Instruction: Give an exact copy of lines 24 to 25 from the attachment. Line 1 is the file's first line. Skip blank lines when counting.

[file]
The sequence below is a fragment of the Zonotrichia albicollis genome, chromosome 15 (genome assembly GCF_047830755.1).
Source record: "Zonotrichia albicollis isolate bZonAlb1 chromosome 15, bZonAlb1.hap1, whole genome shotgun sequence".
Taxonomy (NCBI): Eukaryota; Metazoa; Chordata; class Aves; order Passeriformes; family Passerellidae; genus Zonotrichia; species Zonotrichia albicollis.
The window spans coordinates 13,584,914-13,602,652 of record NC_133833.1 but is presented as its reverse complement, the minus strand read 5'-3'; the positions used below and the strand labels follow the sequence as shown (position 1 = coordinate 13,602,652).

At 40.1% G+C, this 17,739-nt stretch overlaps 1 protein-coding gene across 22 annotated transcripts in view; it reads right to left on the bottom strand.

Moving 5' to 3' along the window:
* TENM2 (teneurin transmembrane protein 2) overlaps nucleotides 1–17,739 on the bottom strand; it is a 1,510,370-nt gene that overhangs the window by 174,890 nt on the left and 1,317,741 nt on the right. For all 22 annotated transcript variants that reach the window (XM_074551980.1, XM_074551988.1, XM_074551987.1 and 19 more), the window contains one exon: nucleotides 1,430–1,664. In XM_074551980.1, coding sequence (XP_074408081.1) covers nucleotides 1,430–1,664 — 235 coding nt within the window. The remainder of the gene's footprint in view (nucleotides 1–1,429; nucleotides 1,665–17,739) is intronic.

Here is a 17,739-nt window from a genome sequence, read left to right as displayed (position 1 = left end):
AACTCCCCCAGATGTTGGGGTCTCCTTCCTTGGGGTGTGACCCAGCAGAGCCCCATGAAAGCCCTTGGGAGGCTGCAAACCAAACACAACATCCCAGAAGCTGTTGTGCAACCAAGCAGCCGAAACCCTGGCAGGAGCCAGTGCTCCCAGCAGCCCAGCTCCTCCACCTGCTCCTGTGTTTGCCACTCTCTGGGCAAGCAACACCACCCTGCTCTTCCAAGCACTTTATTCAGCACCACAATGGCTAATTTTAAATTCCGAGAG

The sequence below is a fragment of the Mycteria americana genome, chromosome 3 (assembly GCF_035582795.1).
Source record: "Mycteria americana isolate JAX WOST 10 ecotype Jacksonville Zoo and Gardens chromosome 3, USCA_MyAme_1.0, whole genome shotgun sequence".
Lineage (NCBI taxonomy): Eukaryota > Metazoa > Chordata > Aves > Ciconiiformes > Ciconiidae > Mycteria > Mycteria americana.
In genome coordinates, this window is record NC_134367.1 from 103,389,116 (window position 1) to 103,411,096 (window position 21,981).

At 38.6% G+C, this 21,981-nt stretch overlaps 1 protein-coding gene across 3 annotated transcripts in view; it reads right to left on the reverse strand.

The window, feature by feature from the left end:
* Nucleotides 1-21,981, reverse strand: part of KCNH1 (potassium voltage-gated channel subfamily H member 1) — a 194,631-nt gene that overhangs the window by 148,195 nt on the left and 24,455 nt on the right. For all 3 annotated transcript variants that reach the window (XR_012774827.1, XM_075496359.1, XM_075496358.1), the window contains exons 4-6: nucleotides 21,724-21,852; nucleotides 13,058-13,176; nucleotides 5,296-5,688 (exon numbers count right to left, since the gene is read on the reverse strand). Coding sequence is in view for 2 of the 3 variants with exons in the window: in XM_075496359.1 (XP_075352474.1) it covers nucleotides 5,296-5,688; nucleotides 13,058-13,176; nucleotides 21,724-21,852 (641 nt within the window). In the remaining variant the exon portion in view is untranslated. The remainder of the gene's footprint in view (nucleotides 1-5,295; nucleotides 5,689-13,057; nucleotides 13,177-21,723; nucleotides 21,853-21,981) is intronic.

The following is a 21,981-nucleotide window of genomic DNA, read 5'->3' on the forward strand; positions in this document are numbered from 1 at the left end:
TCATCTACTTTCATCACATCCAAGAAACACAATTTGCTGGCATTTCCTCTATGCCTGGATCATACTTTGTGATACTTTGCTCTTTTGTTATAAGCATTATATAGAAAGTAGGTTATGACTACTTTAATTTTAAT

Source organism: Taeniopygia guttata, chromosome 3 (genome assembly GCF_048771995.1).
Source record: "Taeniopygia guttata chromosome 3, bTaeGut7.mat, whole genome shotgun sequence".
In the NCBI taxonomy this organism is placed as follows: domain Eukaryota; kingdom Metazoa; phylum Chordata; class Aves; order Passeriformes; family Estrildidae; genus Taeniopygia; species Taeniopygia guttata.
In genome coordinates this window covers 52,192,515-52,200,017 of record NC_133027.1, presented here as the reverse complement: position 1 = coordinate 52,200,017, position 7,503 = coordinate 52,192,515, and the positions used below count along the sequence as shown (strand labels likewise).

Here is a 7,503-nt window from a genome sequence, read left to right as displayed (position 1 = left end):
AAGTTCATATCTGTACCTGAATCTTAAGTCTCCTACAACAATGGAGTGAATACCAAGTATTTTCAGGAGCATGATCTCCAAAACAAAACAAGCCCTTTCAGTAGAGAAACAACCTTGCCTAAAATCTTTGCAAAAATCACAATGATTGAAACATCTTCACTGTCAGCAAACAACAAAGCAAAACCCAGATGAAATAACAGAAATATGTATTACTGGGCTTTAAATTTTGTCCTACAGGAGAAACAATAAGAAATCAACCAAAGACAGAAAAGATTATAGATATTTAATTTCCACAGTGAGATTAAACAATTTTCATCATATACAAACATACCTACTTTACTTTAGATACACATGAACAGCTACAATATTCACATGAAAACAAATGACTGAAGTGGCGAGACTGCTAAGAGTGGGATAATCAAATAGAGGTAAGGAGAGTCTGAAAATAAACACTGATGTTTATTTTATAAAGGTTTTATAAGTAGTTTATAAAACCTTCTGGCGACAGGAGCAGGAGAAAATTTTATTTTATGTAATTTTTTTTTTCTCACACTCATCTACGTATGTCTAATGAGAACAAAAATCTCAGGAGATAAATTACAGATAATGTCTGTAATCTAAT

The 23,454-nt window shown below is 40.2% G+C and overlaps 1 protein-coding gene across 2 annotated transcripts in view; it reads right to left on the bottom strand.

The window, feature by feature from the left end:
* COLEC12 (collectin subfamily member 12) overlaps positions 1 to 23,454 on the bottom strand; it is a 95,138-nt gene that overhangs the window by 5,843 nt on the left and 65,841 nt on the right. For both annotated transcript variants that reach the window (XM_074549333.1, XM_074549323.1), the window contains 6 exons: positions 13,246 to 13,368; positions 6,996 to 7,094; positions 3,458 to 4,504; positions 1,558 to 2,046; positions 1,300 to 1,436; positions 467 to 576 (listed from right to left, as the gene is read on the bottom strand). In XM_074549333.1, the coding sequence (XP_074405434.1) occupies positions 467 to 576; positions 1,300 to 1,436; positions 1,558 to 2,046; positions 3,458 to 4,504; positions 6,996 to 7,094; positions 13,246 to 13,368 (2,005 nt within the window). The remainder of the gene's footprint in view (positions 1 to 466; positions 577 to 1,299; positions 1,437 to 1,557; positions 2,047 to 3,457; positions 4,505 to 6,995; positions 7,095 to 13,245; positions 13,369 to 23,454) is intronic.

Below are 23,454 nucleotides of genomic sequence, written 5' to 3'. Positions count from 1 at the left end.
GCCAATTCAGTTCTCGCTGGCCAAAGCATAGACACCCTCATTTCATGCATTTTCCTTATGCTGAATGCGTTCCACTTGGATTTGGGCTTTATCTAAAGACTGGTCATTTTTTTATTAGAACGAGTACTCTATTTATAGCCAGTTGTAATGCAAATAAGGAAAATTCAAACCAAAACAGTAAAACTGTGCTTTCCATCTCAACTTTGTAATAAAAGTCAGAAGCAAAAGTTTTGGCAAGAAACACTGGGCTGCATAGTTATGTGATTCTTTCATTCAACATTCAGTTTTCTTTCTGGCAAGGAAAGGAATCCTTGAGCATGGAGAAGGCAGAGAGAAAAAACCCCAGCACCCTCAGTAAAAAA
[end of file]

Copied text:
AAGTTCATATCTGTACCTGAATCTTAAGTCTCCTACAACAATGGAGTGAATACCAAGTATTTTCAGGAGCATGATCTCCAAAACAAAACAAGCCCTTTCAGTAGAGAAACAACCTTGCCTAAAATCTTTGCAAAAATCACAATGATTGAAACATCTTCACTGTCAGCAAACAACAAAGCAAAACCCAGATGAAATAACAGAAATATGTATTACTGGGCTTTAAATTTTGTCCTACAGGAGAAACAATAAGAAATCAACCAAAGACAGAAAAGATTATAGATATTTAATTTCCACAGTGAGATTAAACAATTTTCATCATATACAAACATACCTACTTTACTTTAGATACACATGAACAGCTACAATATTCACATGAAAACAAATGACTGAAGTGGCGAGACTGCTAAGAGTGGGATAATCAAATAGAGGTAAGGAGAGTCTGAAAATAAACACTGATGTTTATTTTATAAAGGTTTTATAAGTAGTTTATAAAACCTTCTGGCGACAGGAGCAGGAGAAAATTTTATTTTATGTAATTTTTTTTTTCTCACACTCATCTACGTATGTCTAATGAGAACAAAAATCTCAGGAGATAAATTACAGATAATGTCTGTAATCTAAT

The 23,454-nt window shown below is 40.2% G+C and overlaps 1 protein-coding gene across 2 annotated transcripts in view; it reads right to left on the bottom strand.